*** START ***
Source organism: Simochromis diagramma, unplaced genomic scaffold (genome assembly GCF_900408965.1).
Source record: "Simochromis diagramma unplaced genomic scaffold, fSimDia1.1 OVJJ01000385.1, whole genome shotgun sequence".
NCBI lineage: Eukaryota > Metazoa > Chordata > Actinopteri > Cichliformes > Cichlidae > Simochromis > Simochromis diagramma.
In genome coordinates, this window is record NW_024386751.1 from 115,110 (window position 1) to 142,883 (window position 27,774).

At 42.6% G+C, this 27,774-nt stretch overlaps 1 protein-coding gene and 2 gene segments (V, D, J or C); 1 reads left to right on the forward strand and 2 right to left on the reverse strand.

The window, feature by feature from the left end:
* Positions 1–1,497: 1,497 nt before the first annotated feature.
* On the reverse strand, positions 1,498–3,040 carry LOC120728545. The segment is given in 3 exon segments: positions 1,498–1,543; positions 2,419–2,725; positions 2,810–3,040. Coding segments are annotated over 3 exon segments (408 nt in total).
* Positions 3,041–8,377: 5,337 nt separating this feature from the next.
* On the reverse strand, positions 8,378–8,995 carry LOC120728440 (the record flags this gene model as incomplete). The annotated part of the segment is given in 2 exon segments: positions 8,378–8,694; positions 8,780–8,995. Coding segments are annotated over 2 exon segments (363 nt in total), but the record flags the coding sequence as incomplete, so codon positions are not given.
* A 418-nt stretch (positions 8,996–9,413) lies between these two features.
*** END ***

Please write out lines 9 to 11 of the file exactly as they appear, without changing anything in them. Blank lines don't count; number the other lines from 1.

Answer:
* Positions 3,041–8,377: 5,337 nt separating this feature from the next.
* On the reverse strand, positions 8,378–8,995 carry LOC120728440 (the record flags this gene model as incomplete). The annotated part of the segment is given in 2 exon segments: positions 8,378–8,694; positions 8,780–8,995. Coding segments are annotated over 2 exon segments (363 nt in total), but the record flags the coding sequence as incomplete, so codon positions are not given.
* A 418-nt stretch (positions 8,996–9,413) lies between these two features.